Alliance for Progress


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Alliance for Progress,

Span. Alianza para el Progreso, U.S. assistance program for Latin America begun in 1961 during the presidency of John F. KennedyKennedy, John Fitzgerald,
1917–63, 35th President of the United States (1961–63), b. Brookline, Mass.; son of Joseph P. Kennedy. Early Life

While an undergraduate at Harvard (1936–40) he served briefly in London as secretary to his father, who was
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. It was created principally to counter the appeal of revolutionary politics, such as those adopted in Cuba (see Fidel CastroCastro, Fidel
(Fidel Alejandro Castro Ruz) , 1926–2016, Cuban revolutionary, premier of Cuba (1959–76), president of the Council of State and of the Council of Ministers (1976–2008).
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). It called for vast multilateral programs to relieve the continent's poverty and social inequities and ultimately included U.S. programs of military and police assistance to counter Communist subversion. The charter of the alliance, formulated at an inter-American conference at Punta del Este, Uruguay, in Aug., 1961, called for an annual increase of 2.5% in per capita income, the establishment of democratic governments, more equitable income distribution, land reform, and economic and social planning. Latin American countries (excluding Cuba) pledged a capital investment of $80 billion over 10 years. The United States agreed to supply or guarantee $20 billion. By the late 1960s, however, the United States had become preoccupied with the Vietnam War, and commitments to Latin America were reduced. Moreover, most Latin American nations were unwilling to implement needed reforms. The Organization of American States disbanded the permanent committee created to implement the alliance in 1973.

Bibliography

See A. F. Lowenthal, ed., Exporting Democracy: The United States and Latin America (1991).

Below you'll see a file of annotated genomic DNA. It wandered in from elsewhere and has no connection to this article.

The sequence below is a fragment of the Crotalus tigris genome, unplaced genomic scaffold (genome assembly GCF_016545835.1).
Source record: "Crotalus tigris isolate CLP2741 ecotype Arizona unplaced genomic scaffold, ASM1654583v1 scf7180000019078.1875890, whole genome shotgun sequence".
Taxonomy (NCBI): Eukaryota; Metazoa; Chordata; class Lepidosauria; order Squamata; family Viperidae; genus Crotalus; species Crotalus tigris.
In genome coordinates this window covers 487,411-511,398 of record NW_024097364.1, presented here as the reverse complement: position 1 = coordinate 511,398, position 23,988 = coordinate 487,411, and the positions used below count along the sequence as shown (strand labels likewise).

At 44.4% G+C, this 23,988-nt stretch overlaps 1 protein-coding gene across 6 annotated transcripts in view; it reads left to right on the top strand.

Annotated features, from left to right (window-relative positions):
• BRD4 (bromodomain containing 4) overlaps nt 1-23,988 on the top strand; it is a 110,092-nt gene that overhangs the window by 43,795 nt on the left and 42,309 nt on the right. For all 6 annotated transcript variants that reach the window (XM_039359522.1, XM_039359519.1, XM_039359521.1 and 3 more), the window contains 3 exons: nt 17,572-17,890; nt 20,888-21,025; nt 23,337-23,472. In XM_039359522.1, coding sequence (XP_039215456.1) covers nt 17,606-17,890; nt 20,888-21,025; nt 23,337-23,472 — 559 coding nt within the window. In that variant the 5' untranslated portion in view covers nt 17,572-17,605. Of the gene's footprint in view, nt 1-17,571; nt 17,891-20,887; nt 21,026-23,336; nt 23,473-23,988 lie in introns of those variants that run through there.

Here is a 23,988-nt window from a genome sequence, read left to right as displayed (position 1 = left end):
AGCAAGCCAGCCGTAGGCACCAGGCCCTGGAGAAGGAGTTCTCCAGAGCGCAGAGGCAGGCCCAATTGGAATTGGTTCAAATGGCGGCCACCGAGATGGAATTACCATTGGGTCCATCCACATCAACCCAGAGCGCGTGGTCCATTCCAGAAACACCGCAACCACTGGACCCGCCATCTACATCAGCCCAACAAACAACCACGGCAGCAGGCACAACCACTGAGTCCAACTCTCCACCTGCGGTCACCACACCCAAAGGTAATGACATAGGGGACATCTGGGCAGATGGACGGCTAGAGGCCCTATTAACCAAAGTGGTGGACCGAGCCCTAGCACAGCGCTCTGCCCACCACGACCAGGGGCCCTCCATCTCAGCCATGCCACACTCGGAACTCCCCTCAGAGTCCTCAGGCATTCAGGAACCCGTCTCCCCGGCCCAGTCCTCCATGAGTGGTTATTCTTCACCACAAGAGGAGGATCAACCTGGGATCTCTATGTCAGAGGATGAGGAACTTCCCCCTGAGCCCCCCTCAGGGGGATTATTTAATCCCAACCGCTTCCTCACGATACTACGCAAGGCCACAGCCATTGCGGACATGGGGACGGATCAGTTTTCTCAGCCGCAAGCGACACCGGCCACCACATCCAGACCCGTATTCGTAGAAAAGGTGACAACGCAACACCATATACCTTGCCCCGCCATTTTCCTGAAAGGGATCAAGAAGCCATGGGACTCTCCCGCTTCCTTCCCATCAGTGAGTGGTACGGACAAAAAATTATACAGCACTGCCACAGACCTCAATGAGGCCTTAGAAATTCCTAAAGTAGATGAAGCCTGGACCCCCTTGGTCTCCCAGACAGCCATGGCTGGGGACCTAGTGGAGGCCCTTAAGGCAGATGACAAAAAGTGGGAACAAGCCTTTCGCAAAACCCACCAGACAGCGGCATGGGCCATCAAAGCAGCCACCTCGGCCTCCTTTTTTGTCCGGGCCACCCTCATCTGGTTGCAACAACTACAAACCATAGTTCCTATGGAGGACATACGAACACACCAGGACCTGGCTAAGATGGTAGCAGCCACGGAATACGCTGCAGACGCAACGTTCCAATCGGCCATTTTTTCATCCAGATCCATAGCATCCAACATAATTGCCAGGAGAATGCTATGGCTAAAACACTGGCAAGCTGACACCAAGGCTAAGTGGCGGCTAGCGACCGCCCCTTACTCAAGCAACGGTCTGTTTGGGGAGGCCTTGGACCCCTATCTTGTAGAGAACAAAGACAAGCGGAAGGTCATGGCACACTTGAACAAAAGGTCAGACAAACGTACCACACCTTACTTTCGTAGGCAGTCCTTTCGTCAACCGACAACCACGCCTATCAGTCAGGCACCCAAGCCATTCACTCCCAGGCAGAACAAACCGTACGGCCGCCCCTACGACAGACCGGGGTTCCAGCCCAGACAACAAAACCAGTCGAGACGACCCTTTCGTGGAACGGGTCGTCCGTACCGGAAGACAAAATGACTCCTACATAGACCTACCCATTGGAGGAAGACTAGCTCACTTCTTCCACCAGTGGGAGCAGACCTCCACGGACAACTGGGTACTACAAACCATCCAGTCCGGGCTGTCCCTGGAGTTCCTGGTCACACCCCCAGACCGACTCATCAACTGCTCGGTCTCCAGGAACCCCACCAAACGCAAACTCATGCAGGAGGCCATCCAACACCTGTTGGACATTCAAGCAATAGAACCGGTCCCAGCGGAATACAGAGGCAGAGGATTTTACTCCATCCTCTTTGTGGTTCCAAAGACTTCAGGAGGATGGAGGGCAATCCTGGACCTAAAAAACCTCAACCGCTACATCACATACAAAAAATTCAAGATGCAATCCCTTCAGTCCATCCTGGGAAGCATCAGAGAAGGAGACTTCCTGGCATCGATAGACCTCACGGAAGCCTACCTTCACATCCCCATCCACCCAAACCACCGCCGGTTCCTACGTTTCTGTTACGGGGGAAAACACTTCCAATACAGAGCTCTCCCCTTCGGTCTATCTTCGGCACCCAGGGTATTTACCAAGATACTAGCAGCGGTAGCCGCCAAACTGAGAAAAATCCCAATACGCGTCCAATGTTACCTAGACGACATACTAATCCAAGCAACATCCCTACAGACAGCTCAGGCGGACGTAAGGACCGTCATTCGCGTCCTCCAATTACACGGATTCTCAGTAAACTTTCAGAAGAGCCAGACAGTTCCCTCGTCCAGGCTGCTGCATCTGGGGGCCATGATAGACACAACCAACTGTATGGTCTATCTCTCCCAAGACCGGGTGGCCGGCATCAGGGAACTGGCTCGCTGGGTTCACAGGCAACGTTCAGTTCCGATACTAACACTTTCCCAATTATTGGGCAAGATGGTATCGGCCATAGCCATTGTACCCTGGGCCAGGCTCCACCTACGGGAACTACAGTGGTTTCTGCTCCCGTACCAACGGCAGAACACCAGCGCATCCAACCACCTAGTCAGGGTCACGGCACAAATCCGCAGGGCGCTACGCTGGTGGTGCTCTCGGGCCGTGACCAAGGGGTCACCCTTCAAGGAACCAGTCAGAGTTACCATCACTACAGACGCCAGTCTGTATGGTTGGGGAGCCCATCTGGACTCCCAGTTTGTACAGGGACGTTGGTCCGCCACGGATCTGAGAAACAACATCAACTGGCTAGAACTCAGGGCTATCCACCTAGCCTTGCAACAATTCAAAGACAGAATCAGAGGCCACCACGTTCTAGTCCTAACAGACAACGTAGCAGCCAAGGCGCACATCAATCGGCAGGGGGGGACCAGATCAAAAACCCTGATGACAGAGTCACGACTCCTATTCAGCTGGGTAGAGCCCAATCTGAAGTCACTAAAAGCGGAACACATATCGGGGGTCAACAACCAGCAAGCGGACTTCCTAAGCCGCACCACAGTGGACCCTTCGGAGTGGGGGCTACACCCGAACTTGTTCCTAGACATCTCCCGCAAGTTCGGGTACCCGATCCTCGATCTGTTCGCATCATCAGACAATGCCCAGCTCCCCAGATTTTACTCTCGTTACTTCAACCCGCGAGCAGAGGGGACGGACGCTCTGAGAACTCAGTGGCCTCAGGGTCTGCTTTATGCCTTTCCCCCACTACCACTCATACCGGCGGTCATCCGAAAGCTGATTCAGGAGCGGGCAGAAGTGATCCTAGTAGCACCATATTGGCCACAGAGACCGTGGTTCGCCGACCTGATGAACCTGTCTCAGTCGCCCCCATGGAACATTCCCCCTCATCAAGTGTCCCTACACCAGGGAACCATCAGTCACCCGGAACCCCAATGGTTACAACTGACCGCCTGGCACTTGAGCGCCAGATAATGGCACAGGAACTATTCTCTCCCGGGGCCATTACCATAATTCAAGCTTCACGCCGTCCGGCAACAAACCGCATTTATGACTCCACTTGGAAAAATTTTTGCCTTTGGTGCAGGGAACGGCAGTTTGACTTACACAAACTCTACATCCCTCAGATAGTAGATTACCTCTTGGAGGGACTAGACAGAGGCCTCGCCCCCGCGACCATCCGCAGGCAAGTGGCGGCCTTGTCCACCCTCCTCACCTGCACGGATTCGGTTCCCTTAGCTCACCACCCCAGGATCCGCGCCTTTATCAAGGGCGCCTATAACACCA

Alliance for Progress

 

an “aid” program to the countries of Latin America, announced by US president J. F. Kennedy in March 1961.

The Alliance for Progress was inaugurated in August 1961 at the Economic and Social Conference of the Organization of American States. A ten-year program for the decade 1961–71, it provided for grants to the countries of Latin America totaling $2 billion a year, including $1.1 billion from the US government and $900 million from US and Western European private investors. In practice, the alliance was a tool to strengthen Latin-American dependence on the USA and to counteract revolutionary change in the region. Grants of aid were made conditional, first, on the Latin-American countries’ promise to stimulate private investment and guarantee the North American monopolies’ capital investment in Latin America against nationalization and, second, on mandatory US monitoring of the uses to which the aid money was put. A large part of the investment went to pay for deliveries of American goods and to cover budget deficits.

By the late 1960’s, it had become apparent that the Alliance for Progress was ineffective. Between 1960 and 1969 the real per capita income in Latin America rose 1.7 percent, compared to the projected figure of 2.5 percent. The foreign debt of the Latin-American countries grew from $10 billion in 1960 to $17.6 billion in 1970, and the export problem grew worse. Latin America’s share in the US market dropped from 21 percent in 1960 to 13 percent in 1970. In the early 1970’s, major socioeconomic reforms, including nationalization, in several Latin-American countries dealt a serious blow to the imperialist policy of the USA. In the early 1970’s the US government essentially conceded defeat on the Alliance for Progress.

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Inspired by President Kennedy and founded in 1964 under the Alliance for Progress, Partners is a nonprofit, non-partisan organization with international offices in Washington, DC.
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The PM returned the praise, saying the two countries were the "most powerful alliance for progress the world has ever seen".
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American presidents are meant to have big ideas about the world: a New Frontier, an Alliance for Progress, a war on terror.

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